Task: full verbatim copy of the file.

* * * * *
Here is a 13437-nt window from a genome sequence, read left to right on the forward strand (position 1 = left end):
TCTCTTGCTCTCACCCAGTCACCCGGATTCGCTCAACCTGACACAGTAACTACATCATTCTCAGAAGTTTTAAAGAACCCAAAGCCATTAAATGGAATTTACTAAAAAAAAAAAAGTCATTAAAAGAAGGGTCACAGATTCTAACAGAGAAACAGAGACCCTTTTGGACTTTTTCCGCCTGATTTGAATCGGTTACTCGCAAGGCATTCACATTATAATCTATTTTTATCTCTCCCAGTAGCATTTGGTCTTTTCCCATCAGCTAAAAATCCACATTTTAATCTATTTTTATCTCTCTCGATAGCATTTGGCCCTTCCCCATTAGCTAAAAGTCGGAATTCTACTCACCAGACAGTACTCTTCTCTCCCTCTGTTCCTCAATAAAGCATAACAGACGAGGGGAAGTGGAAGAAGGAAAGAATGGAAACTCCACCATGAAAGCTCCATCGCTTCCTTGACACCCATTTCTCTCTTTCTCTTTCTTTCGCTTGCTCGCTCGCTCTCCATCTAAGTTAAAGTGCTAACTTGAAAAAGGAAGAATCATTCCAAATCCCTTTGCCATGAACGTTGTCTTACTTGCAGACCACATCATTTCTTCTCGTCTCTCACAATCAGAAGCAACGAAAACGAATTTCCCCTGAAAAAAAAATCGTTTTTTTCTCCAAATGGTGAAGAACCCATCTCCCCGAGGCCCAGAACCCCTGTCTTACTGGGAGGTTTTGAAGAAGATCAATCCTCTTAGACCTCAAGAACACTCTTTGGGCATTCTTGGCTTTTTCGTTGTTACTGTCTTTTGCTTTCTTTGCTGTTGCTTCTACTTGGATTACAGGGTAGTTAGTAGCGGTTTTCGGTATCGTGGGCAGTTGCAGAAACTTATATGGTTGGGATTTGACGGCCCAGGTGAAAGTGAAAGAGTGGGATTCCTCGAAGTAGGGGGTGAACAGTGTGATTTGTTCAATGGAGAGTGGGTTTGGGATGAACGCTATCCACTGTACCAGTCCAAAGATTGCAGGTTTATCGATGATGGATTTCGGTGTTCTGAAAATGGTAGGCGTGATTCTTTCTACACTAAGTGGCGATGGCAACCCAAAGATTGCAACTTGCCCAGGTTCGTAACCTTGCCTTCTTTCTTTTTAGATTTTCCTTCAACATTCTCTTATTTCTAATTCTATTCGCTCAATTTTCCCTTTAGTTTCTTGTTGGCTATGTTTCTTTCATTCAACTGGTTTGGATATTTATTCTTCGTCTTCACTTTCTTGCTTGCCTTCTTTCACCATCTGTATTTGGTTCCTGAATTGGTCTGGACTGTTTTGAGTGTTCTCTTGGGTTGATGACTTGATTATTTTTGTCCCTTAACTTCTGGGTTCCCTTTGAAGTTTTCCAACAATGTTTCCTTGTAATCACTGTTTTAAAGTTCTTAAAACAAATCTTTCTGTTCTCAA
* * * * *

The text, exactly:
Here is a 13437-nt window from a genome sequence, read left to right on the forward strand (position 1 = left end):
TCTCTTGCTCTCACCCAGTCACCCGGATTCGCTCAACCTGACACAGTAACTACATCATTCTCAGAAGTTTTAAAGAACCCAAAGCCATTAAATGGAATTTACTAAAAAAAAAAAAGTCATTAAAAGAAGGGTCACAGATTCTAACAGAGAAACAGAGACCCTTTTGGACTTTTTCCGCCTGATTTGAATCGGTTACTCGCAAGGCATTCACATTATAATCTATTTTTATCTCTCCCAGTAGCATTTGGTCTTTTCCCATCAGCTAAAAATCCACATTTTAATCTATTTTTATCTCTCTCGATAGCATTTGGCCCTTCCCCATTAGCTAAAAGTCGGAATTCTACTCACCAGACAGTACTCTTCTCTCCCTCTGTTCCTCAATAAAGCATAACAGACGAGGGGAAGTGGAAGAAGGAAAGAATGGAAACTCCACCATGAAAGCTCCATCGCTTCCTTGACACCCATTTCTCTCTTTCTCTTTCTTTCGCTTGCTCGCTCGCTCTCCATCTAAGTTAAAGTGCTAACTTGAAAAAGGAAGAATCATTCCAAATCCCTTTGCCATGAACGTTGTCTTACTTGCAGACCACATCATTTCTTCTCGTCTCTCACAATCAGAAGCAACGAAAACGAATTTCCCCTGAAAAAAAAATCGTTTTTTTCTCCAAATGGTGAAGAACCCATCTCCCCGAGGCCCAGAACCCCTGTCTTACTGGGAGGTTTTGAAGAAGATCAATCCTCTTAGACCTCAAGAACACTCTTTGGGCATTCTTGGCTTTTTCGTTGTTACTGTCTTTTGCTTTCTTTGCTGTTGCTTCTACTTGGATTACAGGGTAGTTAGTAGCGGTTTTCGGTATCGTGGGCAGTTGCAGAAACTTATATGGTTGGGATTTGACGGCCCAGGTGAAAGTGAAAGAGTGGGATTCCTCGAAGTAGGGGGTGAACAGTGTGATTTGTTCAATGGAGAGTGGGTTTGGGATGAACGCTATCCACTGTACCAGTCCAAAGATTGCAGGTTTATCGATGATGGATTTCGGTGTTCTGAAAATGGTAGGCGTGATTCTTTCTACACTAAGTGGCGATGGCAACCCAAAGATTGCAACTTGCCCAGGTTCGTAACCTTGCCTTCTTTCTTTTTAGATTTTCCTTCAACATTCTCTTATTTCTAATTCTATTCGCTCAATTTTCCCTTTAGTTTCTTGTTGGCTATGTTTCTTTCATTCAACTGGTTTGGATATTTATTCTTCGTCTTCACTTTCTTGCTTGCCTTCTTTCACCATCTGTATTTGGTTCCTGAATTGGTCTGGACTGTTTTGAGTGTTCTCTTGGGTTGATGACTTGATTATTTTTGTCCCTTAACTTCTGGGTTCCCTTTGAAGTTTTCCAACAATGTTTCCTTGTAATCACTGTTTTAAAGTTCTTAAAACAAATCTTTCTGTTCTCAA